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Latest posts by obelixx

Asparagus Peas

Posted: 23/01/2014 at 18:59

Grew them once.  Never again.  

I stick to proper peas now and sometimes mangetouts or sugar snaps.

Cats in Gardens

Posted: 23/01/2014 at 10:57

Definitely pet owners that need training.  I have dogs and a cat.  We clean up after the dogs during walkies and when they mess in the garden and the cat is litter trained.

For anyone having problems with visiting ctas or, worse still, foxes I believe a device called a water scarecrow is very effective as long as you regularly change the location of the sensors that trigger the spray so they don't learn to avoid them.

unwanted leaflet

Posted: 22/01/2014 at 22:38

You can either quietly put up with having all those leaflets and just recycle them or risk having to pay more for your magazine.  Those advertising fees subsidise its production.

unwanted leaflet

Posted: 22/01/2014 at 22:35

You can either put up with having al those leaflets and just quietly bin them or risk having to pay more for your magazine.  Those advertising fees subsidise its production.

Worst Winter ....... .?

Posted: 21/01/2014 at 22:12

Not cold.   Last week we had temps up to 14C.   Usually in January we are down to -10C or -15C which is almost a 30 degree difference.

Today has been cooler at about 4 to 6C and we may get a frost tonight but not for long and not more than -1C.    It's about time winter came and got on with it.  I don't want to be frozen in April.

Vanilla is an Orchid!!

Posted: 21/01/2014 at 12:50

I agree, Bookertoo.  I always do a raid on M&S for fair trade t-shirts when I'm in the UK.   I like cotton sheets and quilt covers too but steer clear of US grown.  

Vanilla is an Orchid!!

Posted: 20/01/2014 at 21:29

It is indeed an orchid and a native of Mexico and central America where it is pollinated by a particular species of bee which made it impossible to cultivate commercially but then a slave boy on Réunion island discovered how to hand pollinate it and now it is grown globally.   Still very expensive though but so much tastier than the chemical essence versions.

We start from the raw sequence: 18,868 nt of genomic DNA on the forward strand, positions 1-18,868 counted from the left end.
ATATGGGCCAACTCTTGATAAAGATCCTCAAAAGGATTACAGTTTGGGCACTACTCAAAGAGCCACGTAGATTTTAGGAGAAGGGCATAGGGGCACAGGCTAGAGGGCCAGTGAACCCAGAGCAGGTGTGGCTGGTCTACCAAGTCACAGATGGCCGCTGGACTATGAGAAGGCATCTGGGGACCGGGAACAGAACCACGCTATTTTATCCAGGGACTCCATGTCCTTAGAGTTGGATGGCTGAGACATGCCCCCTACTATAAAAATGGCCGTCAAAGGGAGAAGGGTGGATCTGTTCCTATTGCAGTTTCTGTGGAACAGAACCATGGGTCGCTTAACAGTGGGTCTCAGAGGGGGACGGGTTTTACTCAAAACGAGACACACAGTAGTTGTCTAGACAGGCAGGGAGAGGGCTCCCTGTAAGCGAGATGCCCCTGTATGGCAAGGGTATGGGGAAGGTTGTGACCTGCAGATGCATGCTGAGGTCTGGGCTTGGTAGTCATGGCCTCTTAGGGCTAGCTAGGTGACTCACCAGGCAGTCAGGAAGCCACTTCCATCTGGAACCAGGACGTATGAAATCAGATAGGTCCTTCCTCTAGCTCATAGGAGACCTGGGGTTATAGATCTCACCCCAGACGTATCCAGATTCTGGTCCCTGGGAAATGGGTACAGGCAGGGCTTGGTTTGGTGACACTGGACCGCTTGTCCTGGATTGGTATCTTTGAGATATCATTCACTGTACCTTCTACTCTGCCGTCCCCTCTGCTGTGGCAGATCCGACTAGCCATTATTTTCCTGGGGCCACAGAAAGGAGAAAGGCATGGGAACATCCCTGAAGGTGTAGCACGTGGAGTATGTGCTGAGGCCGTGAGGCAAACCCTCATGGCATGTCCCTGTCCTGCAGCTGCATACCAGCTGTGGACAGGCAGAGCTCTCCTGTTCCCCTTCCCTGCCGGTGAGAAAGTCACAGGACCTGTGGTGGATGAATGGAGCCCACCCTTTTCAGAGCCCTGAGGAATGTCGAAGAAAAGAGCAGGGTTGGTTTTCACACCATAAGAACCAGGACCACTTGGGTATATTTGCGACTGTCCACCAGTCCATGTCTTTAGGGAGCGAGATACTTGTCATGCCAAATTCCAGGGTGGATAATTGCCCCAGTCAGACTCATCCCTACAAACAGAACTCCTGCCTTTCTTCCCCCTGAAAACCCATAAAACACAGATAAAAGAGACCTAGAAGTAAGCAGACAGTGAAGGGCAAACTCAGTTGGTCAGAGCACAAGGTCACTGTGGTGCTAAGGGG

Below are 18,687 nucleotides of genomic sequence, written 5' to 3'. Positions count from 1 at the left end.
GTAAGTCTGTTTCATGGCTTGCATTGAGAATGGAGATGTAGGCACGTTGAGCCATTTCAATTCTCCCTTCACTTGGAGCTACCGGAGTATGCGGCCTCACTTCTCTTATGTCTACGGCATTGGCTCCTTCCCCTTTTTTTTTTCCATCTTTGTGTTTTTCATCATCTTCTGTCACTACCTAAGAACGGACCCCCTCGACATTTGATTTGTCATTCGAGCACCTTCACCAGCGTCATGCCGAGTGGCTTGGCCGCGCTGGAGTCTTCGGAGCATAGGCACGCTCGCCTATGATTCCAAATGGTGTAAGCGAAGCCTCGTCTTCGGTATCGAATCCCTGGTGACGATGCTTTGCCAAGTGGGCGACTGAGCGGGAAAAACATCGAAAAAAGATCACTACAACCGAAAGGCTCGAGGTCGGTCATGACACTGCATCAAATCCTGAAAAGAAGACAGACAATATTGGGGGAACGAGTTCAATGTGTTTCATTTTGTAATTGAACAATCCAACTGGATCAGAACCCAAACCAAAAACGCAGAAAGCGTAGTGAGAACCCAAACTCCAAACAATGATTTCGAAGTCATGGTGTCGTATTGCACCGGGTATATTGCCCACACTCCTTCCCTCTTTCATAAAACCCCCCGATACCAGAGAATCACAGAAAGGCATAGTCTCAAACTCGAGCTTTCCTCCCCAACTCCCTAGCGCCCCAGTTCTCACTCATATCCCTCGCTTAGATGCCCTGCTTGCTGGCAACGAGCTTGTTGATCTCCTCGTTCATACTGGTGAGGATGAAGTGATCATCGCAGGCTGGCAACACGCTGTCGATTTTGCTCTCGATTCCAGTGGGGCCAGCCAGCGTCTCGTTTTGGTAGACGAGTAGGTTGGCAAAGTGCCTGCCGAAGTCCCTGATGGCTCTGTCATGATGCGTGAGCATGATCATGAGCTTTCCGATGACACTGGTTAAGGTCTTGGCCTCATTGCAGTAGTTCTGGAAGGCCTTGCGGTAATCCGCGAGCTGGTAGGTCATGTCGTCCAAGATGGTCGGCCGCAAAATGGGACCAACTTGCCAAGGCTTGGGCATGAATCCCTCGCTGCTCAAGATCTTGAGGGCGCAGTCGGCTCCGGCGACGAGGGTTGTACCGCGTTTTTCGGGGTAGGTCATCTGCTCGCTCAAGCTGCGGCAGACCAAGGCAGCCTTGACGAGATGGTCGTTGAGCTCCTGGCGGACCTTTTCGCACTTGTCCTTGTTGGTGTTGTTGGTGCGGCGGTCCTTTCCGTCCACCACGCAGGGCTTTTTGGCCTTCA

Think I learned this on the A to Z of gardening or some such.

Clematis pruning and maintenance

Posted: 20/01/2014 at 16:11

Clematis are very hungry plants so, if you can't plant them in the ground,  give them the biggest pot you can.   It's a good idea to replenish some of the soil each year but not so much that you distrub their roots.   Scrape off a couple of inches and add fresh compost, preferably John Innes no 3.   Then give it a good watering to soak the whole pot and let it drain.   Clematis are thirsty plants too but don't like being water-logged.   Add a top dressing of clematis feed in early spring - available in good garden centres - and keep watered regularly with an occasional tonic of liquid rose or tomato food.

As yours bloom in mid to late summer, you can prune them back to the lowest buds on each stem in late Feb or early March depending on how cold your winters are and what the weather is doing.  Don't prune when it's freezing.



A Very particular rose

Posted: 18/01/2014 at 12:49

Try rambler Félicié Perpetue.  It will only flower once but has small white flowers with a pink flush and flowers quite late and maintains its leaves well into winter - .

Mlavern Hills is a lovely rose for but in my cold winters it loses all its leaves and can struggle to get going again in spring.

A very leggy rambling rose

Posted: 18/01/2014 at 12:45

You're welcome.   FP is a lovely rose.

Discussions started by obelixx

Chelsea photos

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Hello Jro - and any other old friends

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Mare's tail

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Weekend 22 March

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Good Morning - 21 March

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Choosing chillies

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Hanging baskets and window boxes

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Last Post: 03/03/2013 at 18:12

New shed - any tips?

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Last Post: 12/01/2013 at 08:55
10 threads returned